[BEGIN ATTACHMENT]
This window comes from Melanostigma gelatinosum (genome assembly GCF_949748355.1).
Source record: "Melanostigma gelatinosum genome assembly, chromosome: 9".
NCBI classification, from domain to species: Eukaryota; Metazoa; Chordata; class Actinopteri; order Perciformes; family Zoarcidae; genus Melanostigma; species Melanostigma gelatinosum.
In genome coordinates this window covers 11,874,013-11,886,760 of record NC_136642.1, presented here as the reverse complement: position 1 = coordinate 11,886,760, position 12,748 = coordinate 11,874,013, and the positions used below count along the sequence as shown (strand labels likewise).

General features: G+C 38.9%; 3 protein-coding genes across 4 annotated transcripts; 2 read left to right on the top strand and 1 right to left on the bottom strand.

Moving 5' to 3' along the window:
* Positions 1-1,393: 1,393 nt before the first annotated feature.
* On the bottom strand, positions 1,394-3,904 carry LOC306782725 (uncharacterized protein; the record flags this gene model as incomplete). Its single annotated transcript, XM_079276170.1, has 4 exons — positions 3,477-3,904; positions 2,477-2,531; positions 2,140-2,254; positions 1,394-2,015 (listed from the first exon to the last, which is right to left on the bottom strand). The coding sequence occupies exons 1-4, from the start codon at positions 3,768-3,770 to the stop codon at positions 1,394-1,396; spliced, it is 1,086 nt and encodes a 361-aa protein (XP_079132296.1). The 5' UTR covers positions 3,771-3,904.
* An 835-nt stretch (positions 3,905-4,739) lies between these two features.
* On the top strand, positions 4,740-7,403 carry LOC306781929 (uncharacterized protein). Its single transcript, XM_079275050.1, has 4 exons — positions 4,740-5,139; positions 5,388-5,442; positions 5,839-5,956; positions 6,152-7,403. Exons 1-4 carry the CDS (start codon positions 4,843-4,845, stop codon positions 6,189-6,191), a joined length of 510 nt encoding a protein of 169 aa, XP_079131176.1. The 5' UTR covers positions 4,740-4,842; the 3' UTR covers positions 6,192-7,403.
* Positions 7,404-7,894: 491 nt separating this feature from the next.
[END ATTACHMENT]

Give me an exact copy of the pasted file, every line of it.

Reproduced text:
This window comes from Melanostigma gelatinosum (genome assembly GCF_949748355.1).
Source record: "Melanostigma gelatinosum genome assembly, chromosome: 9".
NCBI classification, from domain to species: Eukaryota; Metazoa; Chordata; class Actinopteri; order Perciformes; family Zoarcidae; genus Melanostigma; species Melanostigma gelatinosum.
In genome coordinates this window covers 11,874,013-11,886,760 of record NC_136642.1, presented here as the reverse complement: position 1 = coordinate 11,886,760, position 12,748 = coordinate 11,874,013, and the positions used below count along the sequence as shown (strand labels likewise).

General features: G+C 38.9%; 3 protein-coding genes across 4 annotated transcripts; 2 read left to right on the top strand and 1 right to left on the bottom strand.

Moving 5' to 3' along the window:
* Positions 1-1,393: 1,393 nt before the first annotated feature.
* On the bottom strand, positions 1,394-3,904 carry LOC306782725 (uncharacterized protein; the record flags this gene model as incomplete). Its single annotated transcript, XM_079276170.1, has 4 exons — positions 3,477-3,904; positions 2,477-2,531; positions 2,140-2,254; positions 1,394-2,015 (listed from the first exon to the last, which is right to left on the bottom strand). The coding sequence occupies exons 1-4, from the start codon at positions 3,768-3,770 to the stop codon at positions 1,394-1,396; spliced, it is 1,086 nt and encodes a 361-aa protein (XP_079132296.1). The 5' UTR covers positions 3,771-3,904.
* An 835-nt stretch (positions 3,905-4,739) lies between these two features.
* On the top strand, positions 4,740-7,403 carry LOC306781929 (uncharacterized protein). Its single transcript, XM_079275050.1, has 4 exons — positions 4,740-5,139; positions 5,388-5,442; positions 5,839-5,956; positions 6,152-7,403. Exons 1-4 carry the CDS (start codon positions 4,843-4,845, stop codon positions 6,189-6,191), a joined length of 510 nt encoding a protein of 169 aa, XP_079131176.1. The 5' UTR covers positions 4,740-4,842; the 3' UTR covers positions 6,192-7,403.
* Positions 7,404-7,894: 491 nt separating this feature from the next.